What Is the Difference Between Chlorine and Chloramine?

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The Safe Drinking Water Act (SDWA) was enacted in 1974 to ensure safe drinking water in our homes in the United States. As a result of this law, the Environmental Protection Agency set drinking water quality standards for all public water systems across the country. These regulations require that all municipal water supplies be treated to limit bacterial growth and other hazardous contaminants.
Water treatment companies can choose different disinfectant methods and for a long time, chlorine was the disinfectant of choice; however, many municipal water treatment plants have switched to chloramine. For most people, it doesn’t make any difference, but to the aquarium owner, the disinfectant in the tap water is very significant.


Chlorine is a gas that is dissolved into the tap water to kill microorganisms that may inadvertently enter the city water supply piping. The concentration of chlorine required to successfully treat public water sources is high enough to be lethal to your fish. Fortunately, it is easily neutralized by one of two methods. The first option is to chemically treat the water with sodium thiosulfate. Virtually every water treatment product available at your local pet shop contains this chemical. In other words, if your water contains only chlorine, all you need to purchase is an inexpensive water treatment product to make your tap water safe for your fish.

The second chlorine removal method is based on the fact that chlorine dissipates quite rapidly into the atmosphere when the water is exposed to air. Expose water to the open air for 24 hours, and it will become chlorine-free. You can accomplish this by leaving it in open buckets or by filling the tank and letting the filter run at least one day before adding the fish. Many old-timers in the hobby remember treating aquarium water in this way. It worked quite well because at the time chloramines weren't used in public water treatment. Aerating the water (with an airstone attached to an aquarium air pump) will allow the chlorine gas to dissipate even more quickly.
Sounds fairly simple? Not so fast. Since many municipal water plants have switched to chloramine, treating tap water for aquarium use has become a bit more complicated.


Chloramine is a combination of ammonia with chlorine. The ammonia binds the chlorine gas to keep it in solution longer. Unlike straight chlorine, which dissipates fairly quickly when exposed to air, chloramine remains in the water longer. That’s good for the water company tasked with keeping public drinking water safe from contaminants such as bacteria. It’s not so good for those of us who keep fish and want to use our tap water to fill the aquarium.

First and foremost, it means the old trick of aging water in open buckets or in a tank with a filter running won't work anymore. You can age the water for days and the chloramine will still be there. Secondly, it means you must ensure that you treat the water for ammonia as well as for chlorine. Not all aquarium water treatment products will neutralize the chloramine. Even those that claim they do aren't always fully effective in getting the job done, so choose your water treatment products carefully.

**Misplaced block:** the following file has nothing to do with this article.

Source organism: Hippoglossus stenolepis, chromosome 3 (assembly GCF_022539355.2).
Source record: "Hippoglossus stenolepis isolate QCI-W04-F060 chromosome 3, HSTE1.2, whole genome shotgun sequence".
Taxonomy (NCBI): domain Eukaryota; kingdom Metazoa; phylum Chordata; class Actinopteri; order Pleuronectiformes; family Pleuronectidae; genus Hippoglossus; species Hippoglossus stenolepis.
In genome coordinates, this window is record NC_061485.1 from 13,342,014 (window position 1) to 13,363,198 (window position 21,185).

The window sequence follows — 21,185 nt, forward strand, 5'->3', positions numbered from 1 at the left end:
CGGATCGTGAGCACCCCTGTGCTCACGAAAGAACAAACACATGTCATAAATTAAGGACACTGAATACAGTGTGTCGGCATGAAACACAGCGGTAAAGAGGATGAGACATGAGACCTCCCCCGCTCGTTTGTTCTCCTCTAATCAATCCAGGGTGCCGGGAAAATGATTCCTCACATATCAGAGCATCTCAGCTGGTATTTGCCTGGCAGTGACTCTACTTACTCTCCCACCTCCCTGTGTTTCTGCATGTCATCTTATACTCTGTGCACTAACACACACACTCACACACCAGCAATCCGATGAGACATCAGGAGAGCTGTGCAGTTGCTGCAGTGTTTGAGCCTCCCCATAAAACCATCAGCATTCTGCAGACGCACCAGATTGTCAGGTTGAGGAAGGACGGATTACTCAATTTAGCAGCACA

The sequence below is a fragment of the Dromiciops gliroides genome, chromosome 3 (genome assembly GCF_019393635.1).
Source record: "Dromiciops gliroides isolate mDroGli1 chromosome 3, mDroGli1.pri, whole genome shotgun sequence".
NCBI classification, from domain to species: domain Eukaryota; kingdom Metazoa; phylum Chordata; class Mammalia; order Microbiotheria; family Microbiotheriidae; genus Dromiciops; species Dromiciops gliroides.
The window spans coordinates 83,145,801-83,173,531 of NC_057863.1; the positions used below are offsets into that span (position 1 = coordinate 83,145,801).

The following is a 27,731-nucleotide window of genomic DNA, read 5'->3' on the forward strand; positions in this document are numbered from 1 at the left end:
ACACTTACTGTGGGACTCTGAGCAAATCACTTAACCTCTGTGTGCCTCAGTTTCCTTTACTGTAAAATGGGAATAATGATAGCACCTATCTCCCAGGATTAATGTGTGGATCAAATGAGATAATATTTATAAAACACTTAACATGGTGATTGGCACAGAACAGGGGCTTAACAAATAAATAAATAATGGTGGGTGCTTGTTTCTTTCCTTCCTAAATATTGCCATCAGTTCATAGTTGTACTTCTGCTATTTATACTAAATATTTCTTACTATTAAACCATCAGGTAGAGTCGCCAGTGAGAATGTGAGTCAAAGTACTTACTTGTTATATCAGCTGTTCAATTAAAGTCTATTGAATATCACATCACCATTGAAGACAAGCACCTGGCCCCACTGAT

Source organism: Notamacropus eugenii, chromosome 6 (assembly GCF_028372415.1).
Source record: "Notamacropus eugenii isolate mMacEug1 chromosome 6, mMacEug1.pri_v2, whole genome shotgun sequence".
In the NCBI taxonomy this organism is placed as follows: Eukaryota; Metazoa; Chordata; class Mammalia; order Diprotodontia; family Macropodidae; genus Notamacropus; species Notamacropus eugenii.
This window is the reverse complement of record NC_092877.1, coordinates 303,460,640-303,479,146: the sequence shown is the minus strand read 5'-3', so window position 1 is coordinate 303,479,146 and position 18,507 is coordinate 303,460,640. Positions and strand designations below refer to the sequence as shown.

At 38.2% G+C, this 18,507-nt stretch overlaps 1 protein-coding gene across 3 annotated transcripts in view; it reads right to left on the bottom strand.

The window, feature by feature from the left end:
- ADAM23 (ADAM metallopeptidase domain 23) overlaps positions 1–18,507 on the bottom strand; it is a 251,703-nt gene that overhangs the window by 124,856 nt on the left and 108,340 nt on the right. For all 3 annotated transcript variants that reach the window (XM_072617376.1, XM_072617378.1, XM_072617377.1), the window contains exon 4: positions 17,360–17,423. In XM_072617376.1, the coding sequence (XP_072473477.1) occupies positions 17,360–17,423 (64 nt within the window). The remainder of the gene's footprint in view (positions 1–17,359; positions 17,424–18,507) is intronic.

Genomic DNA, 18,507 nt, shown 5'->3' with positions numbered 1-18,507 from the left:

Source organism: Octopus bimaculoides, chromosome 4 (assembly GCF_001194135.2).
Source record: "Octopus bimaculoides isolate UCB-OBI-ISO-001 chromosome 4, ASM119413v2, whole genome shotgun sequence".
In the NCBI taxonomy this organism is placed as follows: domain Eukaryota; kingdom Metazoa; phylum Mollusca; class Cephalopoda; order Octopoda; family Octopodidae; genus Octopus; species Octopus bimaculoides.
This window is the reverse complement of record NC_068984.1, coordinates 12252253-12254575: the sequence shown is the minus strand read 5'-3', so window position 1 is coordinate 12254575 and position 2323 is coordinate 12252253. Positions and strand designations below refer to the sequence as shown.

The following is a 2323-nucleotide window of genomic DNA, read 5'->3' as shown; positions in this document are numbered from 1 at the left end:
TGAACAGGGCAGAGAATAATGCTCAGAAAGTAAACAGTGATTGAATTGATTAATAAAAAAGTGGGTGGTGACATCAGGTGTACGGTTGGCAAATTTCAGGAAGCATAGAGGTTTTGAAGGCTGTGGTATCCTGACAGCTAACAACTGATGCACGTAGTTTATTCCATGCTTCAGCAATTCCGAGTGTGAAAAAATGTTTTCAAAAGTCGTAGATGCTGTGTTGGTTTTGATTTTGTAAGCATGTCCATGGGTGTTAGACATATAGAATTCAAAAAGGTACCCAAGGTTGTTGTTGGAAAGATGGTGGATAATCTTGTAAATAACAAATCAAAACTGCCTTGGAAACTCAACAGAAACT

Often these products remove the chlorine portion and lock the ammonia portion, in the same fashion as Ammo-Lock. This will render the water safe for your fish, but keep in mind that your ammonia test may not be accurate, it may still indicate that the ammonia is present in the water, even though it is in a bound, non-toxic form. If you want to accurately monitor your ammonia levels, you’ll need a test kit that can separately measure NH3 (free ammonia) and NH4+ (ionized ammonia).

Do You Have Chlorine or Chloramine in Your Water?

The most direct way to determine what is in your tap water is to call your water company and ask what they use to treat the municipal water supply. By law, they must make the composition of your water available to you. Be aware that the city water supply company may change water sources and chemical additives at a different time of the year, depending on water temperature and rainfall amounts, or other factors.

You can always test your tap water yourself. It's wise to test your water anyway, so it's a good route to go. Test kits available that look for chlorine as well as chloramine. Or, you simply test your tap water for ammonia. If it tests positive for ammonia, chloramine is almost certainly present. Then you can choose the proper product to treat your tap water.

Another option is to bypass all testing and simply treat the tap water with a product that neutralizes both chlorine and ammonia so you cover all the bases. Regardless of what you do, it's wise to be aware of what's in your water source to ensure it's safe for your aquarium and pond fish.

Article Sources

The Spruce Pets uses only high-quality sources, including peer-reviewed studies, to support the facts within our articles. Read our editorial process to learn more about how we fact-check and keep our content accurate, reliable, and trustworthy.

  1. National Primary Drinking Water Regulations. United States Environmental Protection Agency.

  2. I Use Municipal Tap Water in My Aquarium. What Do I Need to Know? Duke University.

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